The stuff of poetry amid the gritstone

Mark Turner of Pennine Prospects and community archaeologist Louise Brown on the moors above Hebden Bridge.
Mark Turner of Pennine Prospects and community archaeologist Louise Brown on the moors above Hebden Bridge.
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The South Pennines are not as well known as our National Parks but a European award from Placido Domingo would put the area on the map. Michael Hickling reports.

Louise Brown pauses on the steep track and kneels down to examine a boulder of millstone grit. To the untutored eye, it’s an unexceptional lump of rock but for the professional archaeologist it bears an imprint of history.

She points out a couple of marks on the rugged surface that suggest someone once tried to split this boulder. From the evidence, Louise thinks the workman used a “plug and feathers” method, hammering a metal wedge between two metal shims driven into a drilled hole.

It’s a technique that been around since the Egyptians and what we are gazing at on this tussocky moorside may be the abandoned handiwork of some ancient builder. Who would have thought so humdrum an object, casually encountered, could be so significant in opening a door on the past?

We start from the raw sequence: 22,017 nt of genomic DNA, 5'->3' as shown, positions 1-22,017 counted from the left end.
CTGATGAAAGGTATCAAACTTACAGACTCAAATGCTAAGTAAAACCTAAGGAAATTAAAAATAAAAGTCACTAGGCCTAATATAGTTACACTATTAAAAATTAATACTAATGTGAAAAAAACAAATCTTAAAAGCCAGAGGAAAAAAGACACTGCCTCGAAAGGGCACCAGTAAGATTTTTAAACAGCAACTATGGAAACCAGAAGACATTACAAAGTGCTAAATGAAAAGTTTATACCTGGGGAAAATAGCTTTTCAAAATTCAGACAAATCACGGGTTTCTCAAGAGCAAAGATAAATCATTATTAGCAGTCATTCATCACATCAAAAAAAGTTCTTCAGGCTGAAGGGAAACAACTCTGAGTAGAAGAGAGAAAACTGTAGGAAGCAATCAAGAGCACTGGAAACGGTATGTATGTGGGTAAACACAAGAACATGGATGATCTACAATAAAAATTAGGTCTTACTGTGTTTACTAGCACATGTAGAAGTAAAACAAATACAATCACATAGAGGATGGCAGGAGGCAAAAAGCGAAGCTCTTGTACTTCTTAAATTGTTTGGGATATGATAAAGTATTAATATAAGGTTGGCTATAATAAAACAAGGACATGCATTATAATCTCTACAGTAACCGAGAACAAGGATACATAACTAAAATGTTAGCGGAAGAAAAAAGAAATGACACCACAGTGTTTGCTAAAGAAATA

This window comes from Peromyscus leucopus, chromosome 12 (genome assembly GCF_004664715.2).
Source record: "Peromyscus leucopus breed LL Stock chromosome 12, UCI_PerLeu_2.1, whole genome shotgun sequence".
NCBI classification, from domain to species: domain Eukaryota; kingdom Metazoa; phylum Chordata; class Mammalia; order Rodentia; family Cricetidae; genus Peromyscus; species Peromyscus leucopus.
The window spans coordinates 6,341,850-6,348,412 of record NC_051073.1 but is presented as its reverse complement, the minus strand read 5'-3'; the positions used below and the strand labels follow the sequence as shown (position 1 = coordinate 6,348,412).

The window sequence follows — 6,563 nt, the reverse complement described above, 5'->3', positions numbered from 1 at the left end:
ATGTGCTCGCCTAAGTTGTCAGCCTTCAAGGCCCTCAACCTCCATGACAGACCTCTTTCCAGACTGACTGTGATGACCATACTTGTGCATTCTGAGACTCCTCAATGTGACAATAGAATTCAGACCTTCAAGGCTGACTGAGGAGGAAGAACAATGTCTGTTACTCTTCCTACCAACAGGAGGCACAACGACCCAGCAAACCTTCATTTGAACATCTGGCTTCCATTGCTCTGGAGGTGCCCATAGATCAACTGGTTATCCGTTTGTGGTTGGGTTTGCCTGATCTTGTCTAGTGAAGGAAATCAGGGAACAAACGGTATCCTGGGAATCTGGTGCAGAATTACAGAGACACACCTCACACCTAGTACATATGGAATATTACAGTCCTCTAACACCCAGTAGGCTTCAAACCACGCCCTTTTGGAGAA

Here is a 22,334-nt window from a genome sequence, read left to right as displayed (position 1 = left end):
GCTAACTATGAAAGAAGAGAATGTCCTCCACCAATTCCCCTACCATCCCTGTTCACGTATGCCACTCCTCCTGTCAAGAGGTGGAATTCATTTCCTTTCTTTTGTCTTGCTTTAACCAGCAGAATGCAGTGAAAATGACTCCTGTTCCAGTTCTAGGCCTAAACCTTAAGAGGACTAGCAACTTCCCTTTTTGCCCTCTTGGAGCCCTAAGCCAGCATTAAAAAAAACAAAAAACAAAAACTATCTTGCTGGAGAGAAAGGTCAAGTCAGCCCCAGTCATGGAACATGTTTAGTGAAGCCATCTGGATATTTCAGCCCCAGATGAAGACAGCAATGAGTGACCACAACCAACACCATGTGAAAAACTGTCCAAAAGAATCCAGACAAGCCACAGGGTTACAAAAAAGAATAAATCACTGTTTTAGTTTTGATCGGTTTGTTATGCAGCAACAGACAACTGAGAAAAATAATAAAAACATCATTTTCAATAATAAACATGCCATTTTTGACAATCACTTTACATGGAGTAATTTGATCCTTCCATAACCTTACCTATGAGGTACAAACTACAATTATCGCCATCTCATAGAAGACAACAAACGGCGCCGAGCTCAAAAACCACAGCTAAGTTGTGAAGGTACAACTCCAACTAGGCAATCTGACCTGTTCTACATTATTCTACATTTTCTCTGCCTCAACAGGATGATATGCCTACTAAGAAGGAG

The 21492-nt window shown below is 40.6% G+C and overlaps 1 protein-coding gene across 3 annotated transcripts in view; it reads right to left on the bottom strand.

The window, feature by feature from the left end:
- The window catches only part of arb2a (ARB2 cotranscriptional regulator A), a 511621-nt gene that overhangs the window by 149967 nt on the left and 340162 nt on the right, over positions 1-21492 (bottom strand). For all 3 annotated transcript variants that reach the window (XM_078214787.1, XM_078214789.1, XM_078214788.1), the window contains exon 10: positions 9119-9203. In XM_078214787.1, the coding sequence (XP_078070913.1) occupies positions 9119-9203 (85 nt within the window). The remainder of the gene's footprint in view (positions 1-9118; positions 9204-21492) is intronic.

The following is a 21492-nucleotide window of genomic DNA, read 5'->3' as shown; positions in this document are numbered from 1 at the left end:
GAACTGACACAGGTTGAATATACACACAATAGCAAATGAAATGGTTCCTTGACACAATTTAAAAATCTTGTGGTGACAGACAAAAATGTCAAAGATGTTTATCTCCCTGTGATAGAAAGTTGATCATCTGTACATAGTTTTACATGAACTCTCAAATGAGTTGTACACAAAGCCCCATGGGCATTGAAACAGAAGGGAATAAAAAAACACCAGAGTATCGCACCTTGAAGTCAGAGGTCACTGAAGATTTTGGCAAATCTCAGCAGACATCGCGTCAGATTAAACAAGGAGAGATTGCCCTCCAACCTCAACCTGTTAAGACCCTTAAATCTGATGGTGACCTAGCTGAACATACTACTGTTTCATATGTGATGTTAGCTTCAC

To reach this spot we had climbed from Hebden Bridge to Stoodley Pike, a stark, black monument erected by local businessmen to celebrate the downfall of Napoleon. It’s a rare spring day, sunny and warm, and the view north across the Calder Valley is a panorama of dramatic folds of high country stretching up the spine of England.

It’s miraculous and it’s a picture that chimes with a description by a local man from Mytholmroyd, a town lying below us down the valley. Ted Hughes wrote in one of his poems that these moors, which he roamed widely as a boy, were stages for the performance of heaven.

On this heavenly day community archaeologist Louise Brown is making a nature ramble twice as interesting by revealing the story of the landscape through the marks left by our ancestors. This is an area whose natural resources have been worked and reworked time out of mind; people have settled and shifted and settled again as their needs and the changing climate dictated.